Here Comes Pollen Season: What to Do, What to Take

Seasonal Allergies
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With spring’s blooms – and grasses and flowering trees – come headaches and sinus distress for many people.

Sinus pressure as a result of colds or allergies does not mean you need to see your primary care provider, though. There are a few home remedies that can help soothe your symptoms and get you through the season.

According to Peter Gates, MD, a primary care provider with Hartford HealthCare Medical Group’s office in Waterford, try the following for relief if you’re feeling pressure in your face and sinuses:

  • Use over-the-counter saline spray to rinse the pollens and mucous out of your sinuses. You can do this two to three times a day.
  • Try other irrigation devices like a Neti pot to rinse out your sinuses and keep the mucous membrane moist. With this special device, you pour distilled water into one nostril. It then flows into your other nostril to flush both.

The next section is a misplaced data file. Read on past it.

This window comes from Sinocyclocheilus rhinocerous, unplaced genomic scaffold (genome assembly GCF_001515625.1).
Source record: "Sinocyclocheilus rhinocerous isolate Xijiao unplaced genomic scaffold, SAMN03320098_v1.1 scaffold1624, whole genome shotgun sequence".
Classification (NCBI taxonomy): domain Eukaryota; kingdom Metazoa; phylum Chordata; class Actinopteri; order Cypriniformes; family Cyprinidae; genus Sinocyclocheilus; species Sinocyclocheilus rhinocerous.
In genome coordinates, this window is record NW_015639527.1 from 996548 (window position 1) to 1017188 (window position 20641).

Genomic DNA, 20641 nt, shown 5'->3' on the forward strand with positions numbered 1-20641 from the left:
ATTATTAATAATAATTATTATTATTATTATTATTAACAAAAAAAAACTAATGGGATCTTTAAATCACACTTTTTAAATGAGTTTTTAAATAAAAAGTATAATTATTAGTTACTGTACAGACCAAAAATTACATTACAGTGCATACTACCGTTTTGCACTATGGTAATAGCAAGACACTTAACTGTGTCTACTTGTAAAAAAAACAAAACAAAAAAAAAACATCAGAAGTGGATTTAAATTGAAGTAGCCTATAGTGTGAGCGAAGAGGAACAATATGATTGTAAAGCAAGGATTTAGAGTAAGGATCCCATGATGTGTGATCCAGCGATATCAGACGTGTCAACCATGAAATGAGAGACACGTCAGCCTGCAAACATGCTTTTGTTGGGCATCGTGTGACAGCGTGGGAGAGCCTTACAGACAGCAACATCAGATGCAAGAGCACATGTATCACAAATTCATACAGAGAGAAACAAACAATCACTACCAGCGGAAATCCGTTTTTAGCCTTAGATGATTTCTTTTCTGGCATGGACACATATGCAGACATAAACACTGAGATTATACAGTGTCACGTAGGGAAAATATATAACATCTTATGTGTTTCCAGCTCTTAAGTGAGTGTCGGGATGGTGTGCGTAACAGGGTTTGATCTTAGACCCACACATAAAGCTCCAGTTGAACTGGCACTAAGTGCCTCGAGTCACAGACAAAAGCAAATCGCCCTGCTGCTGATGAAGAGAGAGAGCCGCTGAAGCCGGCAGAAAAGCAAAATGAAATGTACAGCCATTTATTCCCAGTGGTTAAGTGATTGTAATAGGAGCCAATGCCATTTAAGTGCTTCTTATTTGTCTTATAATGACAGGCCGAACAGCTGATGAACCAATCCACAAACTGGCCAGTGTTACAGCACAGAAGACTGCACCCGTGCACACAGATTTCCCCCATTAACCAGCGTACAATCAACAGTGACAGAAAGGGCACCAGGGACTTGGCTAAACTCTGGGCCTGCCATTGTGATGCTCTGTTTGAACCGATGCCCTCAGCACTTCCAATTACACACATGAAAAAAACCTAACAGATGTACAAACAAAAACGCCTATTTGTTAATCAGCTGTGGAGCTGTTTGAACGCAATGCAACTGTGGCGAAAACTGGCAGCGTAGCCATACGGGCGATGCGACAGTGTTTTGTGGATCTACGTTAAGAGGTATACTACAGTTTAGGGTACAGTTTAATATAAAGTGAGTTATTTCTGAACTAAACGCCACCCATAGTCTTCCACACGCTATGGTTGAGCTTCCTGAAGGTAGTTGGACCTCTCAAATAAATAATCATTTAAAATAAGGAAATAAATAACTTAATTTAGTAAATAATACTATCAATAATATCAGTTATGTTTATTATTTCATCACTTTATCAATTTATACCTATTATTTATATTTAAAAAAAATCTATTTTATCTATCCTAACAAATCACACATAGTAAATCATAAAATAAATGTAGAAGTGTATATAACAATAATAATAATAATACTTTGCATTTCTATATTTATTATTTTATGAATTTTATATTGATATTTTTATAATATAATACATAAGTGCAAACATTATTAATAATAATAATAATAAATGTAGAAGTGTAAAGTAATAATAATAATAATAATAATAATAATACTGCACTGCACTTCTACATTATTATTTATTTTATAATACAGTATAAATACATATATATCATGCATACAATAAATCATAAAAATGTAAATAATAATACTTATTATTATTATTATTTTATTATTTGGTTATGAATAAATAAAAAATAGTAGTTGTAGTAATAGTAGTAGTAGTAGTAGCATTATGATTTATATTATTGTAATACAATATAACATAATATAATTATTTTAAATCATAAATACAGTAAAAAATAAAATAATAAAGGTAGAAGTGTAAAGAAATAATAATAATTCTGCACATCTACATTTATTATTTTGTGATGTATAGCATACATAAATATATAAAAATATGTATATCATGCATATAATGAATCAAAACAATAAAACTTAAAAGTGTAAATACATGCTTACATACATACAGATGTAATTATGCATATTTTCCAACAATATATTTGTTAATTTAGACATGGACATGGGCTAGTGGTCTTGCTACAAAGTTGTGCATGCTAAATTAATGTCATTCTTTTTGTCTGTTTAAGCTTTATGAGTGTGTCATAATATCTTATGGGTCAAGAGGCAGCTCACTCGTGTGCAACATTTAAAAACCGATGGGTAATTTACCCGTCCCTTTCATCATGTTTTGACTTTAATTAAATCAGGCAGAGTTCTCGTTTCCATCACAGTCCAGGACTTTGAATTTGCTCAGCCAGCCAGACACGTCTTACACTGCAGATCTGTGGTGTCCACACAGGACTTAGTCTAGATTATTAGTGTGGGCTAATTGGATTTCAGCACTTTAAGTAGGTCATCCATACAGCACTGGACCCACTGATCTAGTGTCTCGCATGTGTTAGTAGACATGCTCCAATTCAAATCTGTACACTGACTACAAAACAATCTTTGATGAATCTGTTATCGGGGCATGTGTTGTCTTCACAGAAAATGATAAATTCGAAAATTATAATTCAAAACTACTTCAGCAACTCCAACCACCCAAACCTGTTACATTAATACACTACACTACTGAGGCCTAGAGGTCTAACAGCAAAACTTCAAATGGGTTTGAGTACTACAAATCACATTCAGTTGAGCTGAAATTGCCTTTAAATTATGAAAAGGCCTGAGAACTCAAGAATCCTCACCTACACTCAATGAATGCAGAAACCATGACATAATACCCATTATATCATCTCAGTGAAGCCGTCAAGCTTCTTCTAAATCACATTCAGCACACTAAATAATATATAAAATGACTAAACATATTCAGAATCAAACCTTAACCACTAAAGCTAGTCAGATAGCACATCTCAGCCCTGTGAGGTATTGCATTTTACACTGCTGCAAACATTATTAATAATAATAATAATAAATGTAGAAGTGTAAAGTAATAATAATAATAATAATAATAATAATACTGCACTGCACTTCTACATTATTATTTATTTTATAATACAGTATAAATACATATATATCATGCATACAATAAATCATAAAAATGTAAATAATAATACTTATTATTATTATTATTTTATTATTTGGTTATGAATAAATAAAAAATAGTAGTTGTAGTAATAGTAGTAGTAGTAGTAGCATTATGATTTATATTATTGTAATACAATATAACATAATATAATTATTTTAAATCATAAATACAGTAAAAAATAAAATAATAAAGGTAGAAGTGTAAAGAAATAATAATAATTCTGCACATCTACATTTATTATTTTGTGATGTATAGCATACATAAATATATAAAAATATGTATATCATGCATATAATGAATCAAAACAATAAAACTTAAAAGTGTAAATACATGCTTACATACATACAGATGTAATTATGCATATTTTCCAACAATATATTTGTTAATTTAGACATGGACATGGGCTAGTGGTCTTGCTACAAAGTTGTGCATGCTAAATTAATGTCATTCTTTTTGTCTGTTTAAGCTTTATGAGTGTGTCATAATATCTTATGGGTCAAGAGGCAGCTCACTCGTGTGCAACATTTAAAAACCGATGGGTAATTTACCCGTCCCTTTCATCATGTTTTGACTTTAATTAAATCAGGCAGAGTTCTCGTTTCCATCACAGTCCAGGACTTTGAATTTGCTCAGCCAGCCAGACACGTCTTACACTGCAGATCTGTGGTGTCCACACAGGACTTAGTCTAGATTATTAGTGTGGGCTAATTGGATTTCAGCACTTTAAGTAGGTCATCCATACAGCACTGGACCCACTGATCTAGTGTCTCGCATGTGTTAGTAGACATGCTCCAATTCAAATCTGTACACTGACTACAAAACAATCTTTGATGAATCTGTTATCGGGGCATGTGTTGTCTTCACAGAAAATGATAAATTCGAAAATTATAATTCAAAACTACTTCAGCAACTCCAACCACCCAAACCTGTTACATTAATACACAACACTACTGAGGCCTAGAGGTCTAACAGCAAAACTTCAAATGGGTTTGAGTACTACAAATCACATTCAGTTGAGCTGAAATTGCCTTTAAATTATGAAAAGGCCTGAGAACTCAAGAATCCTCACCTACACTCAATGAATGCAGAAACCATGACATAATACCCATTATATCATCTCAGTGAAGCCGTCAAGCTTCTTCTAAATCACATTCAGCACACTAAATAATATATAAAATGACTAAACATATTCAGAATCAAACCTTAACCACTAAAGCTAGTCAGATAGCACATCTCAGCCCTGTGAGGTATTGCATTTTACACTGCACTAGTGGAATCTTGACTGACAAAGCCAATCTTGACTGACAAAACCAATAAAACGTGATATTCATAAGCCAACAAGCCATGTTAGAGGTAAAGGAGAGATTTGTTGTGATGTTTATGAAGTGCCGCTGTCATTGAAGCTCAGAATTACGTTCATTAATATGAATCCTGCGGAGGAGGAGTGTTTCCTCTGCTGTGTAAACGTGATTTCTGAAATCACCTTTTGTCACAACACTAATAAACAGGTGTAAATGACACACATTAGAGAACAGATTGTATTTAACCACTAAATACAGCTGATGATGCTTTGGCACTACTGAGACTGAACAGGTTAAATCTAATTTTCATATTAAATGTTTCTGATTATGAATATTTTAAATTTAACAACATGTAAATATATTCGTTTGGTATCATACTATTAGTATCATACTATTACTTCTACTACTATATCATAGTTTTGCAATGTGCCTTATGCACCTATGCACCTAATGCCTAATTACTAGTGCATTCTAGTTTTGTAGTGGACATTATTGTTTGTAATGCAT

• Inhale steam from a shower or by boiling a pot of water on the stove and breathing in the steam that comes off of it. The steam can relieve pressure by opening up the nasal passages.
  • Stay hydrated. Keeping your body – and mucous membranes in your sinuses – hydrated can help them work properly.

“Sinus pressure can often be a migraine variant, so it’s important to monitor the symptoms to see if they worsen,” Dr. Gates notes.

If you feel progressively worse even after home remedies – or experience disabling pain, nausea, vomiting or vision changes – he suggests seeking professional care.

“Persistent pressure can be caused by severe allergies, infections or polyps, all of which require the help of a primary care provider,” Dr. Gates says.

How to Treat Seasonal Allergies

This story includes material from Healthwise.

To find a primary care provider accepting new patients your area, visit HartfordHealthCare.org.


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